Association Between Plasma Level of Galectin-9 and Survival of Patients With Drug-Induced Acute Liver Failure

Acute Liver Failure Study Group

Research output: Contribution to journalArticle

8 Citations (Scopus)

Abstract

Background & Aims: Fewer than 50% of patients with acute liver failure (ALF) recover spontaneously, and ALF has high mortality without liver transplantation. Kupffer cells have been reported to mediate liver inflammation during drug-induced injury. Galectin-9 is produced by Kupffer cells and has diverse roles in regulating immunity. We investigated whether plasma levels of galectin-9 are associated with outcomes of patients with ALF. Methods: We analyzed plasma samples (collected at time of hospital admission) and clinical data from 149 patients included in the Acute Liver Failure Study Group from July 2006 through November 2010 (110 had acetaminophen-induced hepatotoxicity and 39 had nonacetaminophen drug-induced liver injury). We compared data with those from all patients enrolled in the study (from July 1, 2006 through October 30, 2013), and from healthy individuals of similar ages with no evidence of liver disease (control subjects). Plasma levels of galectin-9 were measured using a polyclonal antibody and colorimetric assay. Results: Patients with ALF had statistically higher plasma levels of galectin-9 than control subjects, but levels did not differ significantly between patients with acetaminophen-induced liver injury and drug-induced liver injury. A level of galectin-9 above 690 pg/mL was associated with a statistically significant increase in risk for mortality or liver transplantation caused by ALF. Competing risk analyses associated level of galectin-9 with transplant-free survival, independently of Model For End-Stage Liver Disease score or systemic inflammatory response syndrome. Conclusions: A one-time measurement of plasma galectin-9 level can be used to assign patients with ALF to high-, intermediate-, and low-risk groups. The combination of galectin-9 level and Model For End-Stage Liver Disease score was more closely associated with patient outcome than either value alone. These data might be used to determine patient prognoses and prioritize patients for liver transplantation. ClinicalTrials.gov ID NCT00518440.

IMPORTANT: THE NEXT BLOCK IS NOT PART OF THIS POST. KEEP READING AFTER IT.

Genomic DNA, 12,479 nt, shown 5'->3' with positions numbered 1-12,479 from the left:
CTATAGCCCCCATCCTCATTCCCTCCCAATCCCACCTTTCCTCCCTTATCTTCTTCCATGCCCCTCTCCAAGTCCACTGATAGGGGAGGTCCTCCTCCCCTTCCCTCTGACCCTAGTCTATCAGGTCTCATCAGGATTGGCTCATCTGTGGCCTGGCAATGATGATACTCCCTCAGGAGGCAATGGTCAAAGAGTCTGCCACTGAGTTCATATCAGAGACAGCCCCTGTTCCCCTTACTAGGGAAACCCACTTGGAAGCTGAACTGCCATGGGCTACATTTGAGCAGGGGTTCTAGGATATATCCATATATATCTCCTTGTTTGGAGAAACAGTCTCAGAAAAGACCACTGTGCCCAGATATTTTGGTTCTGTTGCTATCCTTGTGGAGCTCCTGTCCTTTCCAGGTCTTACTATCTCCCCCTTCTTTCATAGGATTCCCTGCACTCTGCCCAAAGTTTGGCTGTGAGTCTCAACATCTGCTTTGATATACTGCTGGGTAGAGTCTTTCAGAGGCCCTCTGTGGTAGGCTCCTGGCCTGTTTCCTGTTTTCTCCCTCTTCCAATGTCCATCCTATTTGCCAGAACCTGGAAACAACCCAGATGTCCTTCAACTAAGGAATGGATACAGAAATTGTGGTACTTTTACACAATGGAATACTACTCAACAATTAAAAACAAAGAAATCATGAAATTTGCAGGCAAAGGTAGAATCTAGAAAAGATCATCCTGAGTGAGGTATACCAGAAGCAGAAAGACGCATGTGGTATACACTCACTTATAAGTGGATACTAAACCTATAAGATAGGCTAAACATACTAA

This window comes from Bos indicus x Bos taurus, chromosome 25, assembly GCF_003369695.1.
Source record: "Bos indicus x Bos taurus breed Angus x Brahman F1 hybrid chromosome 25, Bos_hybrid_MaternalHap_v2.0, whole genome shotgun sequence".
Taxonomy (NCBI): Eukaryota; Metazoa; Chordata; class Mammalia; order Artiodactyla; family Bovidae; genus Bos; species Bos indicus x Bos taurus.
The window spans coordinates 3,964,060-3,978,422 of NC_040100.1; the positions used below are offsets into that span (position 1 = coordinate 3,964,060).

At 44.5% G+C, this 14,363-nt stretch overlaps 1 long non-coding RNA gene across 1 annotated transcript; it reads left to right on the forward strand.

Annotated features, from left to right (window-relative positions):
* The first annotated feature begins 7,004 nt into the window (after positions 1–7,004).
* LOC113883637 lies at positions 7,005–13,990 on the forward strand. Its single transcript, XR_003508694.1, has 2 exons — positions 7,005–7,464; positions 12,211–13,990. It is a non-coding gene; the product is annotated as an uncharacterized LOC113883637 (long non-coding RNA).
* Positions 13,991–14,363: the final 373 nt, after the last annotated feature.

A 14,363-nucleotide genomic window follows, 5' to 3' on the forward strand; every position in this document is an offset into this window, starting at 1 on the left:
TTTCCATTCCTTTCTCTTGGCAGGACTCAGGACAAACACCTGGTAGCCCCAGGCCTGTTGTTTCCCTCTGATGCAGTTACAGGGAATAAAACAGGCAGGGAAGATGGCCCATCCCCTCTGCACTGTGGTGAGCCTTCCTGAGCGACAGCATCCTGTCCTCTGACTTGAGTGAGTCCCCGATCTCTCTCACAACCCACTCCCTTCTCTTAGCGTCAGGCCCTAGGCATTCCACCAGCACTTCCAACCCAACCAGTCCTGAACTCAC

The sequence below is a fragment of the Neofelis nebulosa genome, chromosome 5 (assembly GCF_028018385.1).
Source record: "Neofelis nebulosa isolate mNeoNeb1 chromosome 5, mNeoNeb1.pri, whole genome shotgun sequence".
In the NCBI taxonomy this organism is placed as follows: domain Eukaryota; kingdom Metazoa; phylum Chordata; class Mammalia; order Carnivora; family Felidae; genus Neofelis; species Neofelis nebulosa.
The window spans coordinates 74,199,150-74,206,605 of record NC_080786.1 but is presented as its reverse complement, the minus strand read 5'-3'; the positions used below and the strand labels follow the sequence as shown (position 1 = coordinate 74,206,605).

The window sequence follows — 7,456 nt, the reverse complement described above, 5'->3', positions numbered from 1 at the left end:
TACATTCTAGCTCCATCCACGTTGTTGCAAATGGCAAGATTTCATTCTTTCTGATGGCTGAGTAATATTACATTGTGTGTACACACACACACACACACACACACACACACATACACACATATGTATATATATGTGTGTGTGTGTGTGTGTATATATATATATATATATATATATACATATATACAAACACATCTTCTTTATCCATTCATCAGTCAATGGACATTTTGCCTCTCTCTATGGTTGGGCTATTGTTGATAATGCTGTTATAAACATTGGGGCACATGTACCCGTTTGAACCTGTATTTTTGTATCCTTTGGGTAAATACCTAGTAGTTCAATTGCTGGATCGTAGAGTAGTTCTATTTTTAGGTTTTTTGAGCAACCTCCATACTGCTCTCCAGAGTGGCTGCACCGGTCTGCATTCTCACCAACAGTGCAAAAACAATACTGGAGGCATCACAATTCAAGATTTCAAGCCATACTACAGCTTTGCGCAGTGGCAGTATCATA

Original languageEnglish (US)
Pages (from-to)606-612.e3
JournalClinical Gastroenterology and Hepatology
Volume14
Issue number4
DOIs
StatePublished - Apr 1 2016
Externally publishedYes

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Galectins
Acute Liver Failure
Survival
Pharmaceutical Preparations
Liver Transplantation
Chemical and Drug Induced Liver Injury
End Stage Liver Disease
Kupffer Cells
Acetaminophen
Systemic Inflammatory Response Syndrome
Mortality
Liver
Liver Diseases
Immunity

Keywords

  • Innate Immune Responses
  • Prediction
  • SIRS
  • Stratification

ASJC Scopus subject areas

  • Gastroenterology